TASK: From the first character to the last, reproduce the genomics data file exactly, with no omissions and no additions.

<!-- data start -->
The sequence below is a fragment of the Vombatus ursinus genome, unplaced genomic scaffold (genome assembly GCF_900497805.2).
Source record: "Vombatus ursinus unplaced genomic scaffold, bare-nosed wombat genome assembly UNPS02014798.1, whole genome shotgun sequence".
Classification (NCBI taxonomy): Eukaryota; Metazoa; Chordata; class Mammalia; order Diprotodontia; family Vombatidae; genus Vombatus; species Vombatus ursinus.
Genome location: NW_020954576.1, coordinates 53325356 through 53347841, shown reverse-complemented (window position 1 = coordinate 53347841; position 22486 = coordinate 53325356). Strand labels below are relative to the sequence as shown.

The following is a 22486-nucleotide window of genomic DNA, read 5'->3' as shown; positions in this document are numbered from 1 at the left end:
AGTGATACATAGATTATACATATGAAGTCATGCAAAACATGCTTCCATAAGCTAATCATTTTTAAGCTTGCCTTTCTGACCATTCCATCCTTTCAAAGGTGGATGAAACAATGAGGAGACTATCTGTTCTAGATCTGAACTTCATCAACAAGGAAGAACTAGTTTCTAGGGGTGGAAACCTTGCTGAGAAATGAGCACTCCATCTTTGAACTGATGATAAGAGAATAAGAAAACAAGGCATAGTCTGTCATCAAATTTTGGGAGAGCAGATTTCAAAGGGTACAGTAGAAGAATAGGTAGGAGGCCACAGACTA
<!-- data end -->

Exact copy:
The sequence below is a fragment of the Vombatus ursinus genome, unplaced genomic scaffold (genome assembly GCF_900497805.2).
Source record: "Vombatus ursinus unplaced genomic scaffold, bare-nosed wombat genome assembly UNPS02014798.1, whole genome shotgun sequence".
Classification (NCBI taxonomy): Eukaryota; Metazoa; Chordata; class Mammalia; order Diprotodontia; family Vombatidae; genus Vombatus; species Vombatus ursinus.
Genome location: NW_020954576.1, coordinates 53325356 through 53347841, shown reverse-complemented (window position 1 = coordinate 53347841; position 22486 = coordinate 53325356). Strand labels below are relative to the sequence as shown.

The following is a 22486-nucleotide window of genomic DNA, read 5'->3' as shown; positions in this document are numbered from 1 at the left end:
AGTGATACATAGATTATACATATGAAGTCATGCAAAACATGCTTCCATAAGCTAATCATTTTTAAGCTTGCCTTTCTGACCATTCCATCCTTTCAAAGGTGGATGAAACAATGAGGAGACTATCTGTTCTAGATCTGAACTTCATCAACAAGGAAGAACTAGTTTCTAGGGGTGGAAACCTTGCTGAGAAATGAGCACTCCATCTTTGAACTGATGATAAGAGAATAAGAAAACAAGGCATAGTCTGTCATCAAATTTTGGGAGAGCAGATTTCAAAGGGTACAGTAGAAGAATAGGTAGGAGGCCACAGACTA